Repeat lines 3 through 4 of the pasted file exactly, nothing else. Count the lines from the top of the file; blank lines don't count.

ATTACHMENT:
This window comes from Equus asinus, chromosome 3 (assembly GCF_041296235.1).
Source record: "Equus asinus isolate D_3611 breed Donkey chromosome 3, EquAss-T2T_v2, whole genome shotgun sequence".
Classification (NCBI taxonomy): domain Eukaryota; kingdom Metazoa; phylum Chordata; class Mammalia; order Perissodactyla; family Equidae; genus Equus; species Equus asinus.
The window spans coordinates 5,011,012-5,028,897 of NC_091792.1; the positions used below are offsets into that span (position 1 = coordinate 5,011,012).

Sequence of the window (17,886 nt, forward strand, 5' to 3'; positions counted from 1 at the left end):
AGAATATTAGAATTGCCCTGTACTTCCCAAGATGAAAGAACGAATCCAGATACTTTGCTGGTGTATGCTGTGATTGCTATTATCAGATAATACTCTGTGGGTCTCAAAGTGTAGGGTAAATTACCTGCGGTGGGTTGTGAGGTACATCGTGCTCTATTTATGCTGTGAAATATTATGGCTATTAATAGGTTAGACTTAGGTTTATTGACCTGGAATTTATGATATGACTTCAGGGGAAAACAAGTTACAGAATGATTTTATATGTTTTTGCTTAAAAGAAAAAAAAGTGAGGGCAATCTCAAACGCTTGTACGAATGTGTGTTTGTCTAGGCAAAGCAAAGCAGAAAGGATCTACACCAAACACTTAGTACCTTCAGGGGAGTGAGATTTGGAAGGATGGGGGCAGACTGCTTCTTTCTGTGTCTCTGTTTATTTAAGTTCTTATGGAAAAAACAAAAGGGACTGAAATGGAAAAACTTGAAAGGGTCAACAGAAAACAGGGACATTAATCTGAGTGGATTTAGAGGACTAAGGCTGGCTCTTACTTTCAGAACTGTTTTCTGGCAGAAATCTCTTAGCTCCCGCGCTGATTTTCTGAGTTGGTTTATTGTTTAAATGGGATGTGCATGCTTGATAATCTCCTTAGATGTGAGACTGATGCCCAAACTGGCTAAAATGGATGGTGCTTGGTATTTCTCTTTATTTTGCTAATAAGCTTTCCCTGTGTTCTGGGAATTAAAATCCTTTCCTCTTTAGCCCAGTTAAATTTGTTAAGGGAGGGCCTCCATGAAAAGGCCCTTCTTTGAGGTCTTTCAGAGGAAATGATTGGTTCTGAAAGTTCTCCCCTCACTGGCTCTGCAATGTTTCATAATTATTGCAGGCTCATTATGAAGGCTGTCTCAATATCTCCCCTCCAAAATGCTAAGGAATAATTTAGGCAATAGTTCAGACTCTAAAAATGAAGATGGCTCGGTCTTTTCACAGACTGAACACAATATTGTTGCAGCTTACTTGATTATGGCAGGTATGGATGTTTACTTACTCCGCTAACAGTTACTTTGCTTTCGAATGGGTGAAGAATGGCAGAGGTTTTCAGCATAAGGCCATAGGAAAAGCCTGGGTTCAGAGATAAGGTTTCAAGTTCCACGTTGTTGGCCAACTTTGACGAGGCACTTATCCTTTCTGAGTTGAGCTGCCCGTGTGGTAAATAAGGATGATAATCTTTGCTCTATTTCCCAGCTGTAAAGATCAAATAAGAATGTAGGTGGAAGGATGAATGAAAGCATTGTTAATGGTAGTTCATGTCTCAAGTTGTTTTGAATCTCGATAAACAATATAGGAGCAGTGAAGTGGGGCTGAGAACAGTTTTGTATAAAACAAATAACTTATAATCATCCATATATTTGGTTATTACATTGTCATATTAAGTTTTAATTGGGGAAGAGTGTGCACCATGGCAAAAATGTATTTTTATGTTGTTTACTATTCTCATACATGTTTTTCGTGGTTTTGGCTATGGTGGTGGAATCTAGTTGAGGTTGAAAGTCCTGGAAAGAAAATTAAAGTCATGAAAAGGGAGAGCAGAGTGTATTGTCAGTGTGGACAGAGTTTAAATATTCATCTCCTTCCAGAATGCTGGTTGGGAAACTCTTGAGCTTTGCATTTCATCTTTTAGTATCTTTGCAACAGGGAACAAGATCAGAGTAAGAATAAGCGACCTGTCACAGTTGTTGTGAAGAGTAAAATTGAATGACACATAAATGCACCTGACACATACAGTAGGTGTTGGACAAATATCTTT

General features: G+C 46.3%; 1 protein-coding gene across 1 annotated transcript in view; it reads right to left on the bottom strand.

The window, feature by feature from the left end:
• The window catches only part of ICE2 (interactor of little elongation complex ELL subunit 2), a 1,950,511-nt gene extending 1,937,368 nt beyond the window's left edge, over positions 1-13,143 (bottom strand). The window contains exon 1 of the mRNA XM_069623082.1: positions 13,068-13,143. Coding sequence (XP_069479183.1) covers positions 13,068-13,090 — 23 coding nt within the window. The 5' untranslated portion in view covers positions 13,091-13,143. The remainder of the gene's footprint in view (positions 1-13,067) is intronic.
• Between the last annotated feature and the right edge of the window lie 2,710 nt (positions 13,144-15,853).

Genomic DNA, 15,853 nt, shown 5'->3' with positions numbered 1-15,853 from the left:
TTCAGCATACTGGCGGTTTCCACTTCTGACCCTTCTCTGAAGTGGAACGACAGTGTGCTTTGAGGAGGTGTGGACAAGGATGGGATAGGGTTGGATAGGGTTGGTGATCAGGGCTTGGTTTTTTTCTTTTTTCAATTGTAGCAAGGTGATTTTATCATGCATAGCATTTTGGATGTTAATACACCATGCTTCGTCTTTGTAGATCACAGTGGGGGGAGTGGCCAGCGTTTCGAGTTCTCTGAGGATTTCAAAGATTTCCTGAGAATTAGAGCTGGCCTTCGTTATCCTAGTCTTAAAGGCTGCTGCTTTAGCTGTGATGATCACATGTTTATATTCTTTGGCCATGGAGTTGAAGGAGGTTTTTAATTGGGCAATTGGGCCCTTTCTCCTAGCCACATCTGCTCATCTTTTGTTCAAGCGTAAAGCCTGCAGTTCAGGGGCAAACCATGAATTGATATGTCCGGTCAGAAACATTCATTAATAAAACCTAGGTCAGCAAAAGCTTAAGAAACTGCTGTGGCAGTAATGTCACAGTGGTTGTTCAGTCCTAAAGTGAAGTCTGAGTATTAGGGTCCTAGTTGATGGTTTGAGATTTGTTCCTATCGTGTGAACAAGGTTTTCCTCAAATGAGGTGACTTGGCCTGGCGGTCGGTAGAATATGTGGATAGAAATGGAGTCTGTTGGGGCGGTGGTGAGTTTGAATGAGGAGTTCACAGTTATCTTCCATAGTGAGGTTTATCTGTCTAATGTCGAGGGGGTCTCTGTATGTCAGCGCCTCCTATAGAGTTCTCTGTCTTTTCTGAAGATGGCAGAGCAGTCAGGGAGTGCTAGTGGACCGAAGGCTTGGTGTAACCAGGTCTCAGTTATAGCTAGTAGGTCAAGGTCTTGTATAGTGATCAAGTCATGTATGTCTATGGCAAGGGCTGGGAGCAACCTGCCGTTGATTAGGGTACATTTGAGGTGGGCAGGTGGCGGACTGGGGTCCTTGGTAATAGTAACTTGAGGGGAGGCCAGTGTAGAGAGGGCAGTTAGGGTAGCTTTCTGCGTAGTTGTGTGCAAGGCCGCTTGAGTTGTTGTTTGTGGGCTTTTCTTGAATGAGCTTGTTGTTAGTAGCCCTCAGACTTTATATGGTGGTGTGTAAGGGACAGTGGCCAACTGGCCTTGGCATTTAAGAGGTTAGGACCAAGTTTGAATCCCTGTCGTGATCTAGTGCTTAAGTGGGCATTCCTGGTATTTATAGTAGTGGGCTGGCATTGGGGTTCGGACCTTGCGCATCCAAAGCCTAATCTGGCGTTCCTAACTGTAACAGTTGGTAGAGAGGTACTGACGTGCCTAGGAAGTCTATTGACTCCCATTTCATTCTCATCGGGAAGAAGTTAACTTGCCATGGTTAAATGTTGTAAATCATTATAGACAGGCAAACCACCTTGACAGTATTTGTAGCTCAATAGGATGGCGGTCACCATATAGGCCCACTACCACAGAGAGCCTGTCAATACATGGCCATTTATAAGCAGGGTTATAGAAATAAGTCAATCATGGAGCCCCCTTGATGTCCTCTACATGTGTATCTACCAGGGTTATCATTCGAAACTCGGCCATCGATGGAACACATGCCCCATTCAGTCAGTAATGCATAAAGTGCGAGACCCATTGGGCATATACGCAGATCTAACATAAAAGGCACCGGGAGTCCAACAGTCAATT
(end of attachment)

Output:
Classification (NCBI taxonomy): domain Eukaryota; kingdom Metazoa; phylum Chordata; class Mammalia; order Perissodactyla; family Equidae; genus Equus; species Equus asinus.
The window spans coordinates 5,011,012-5,028,897 of NC_091792.1; the positions used below are offsets into that span (position 1 = coordinate 5,011,012).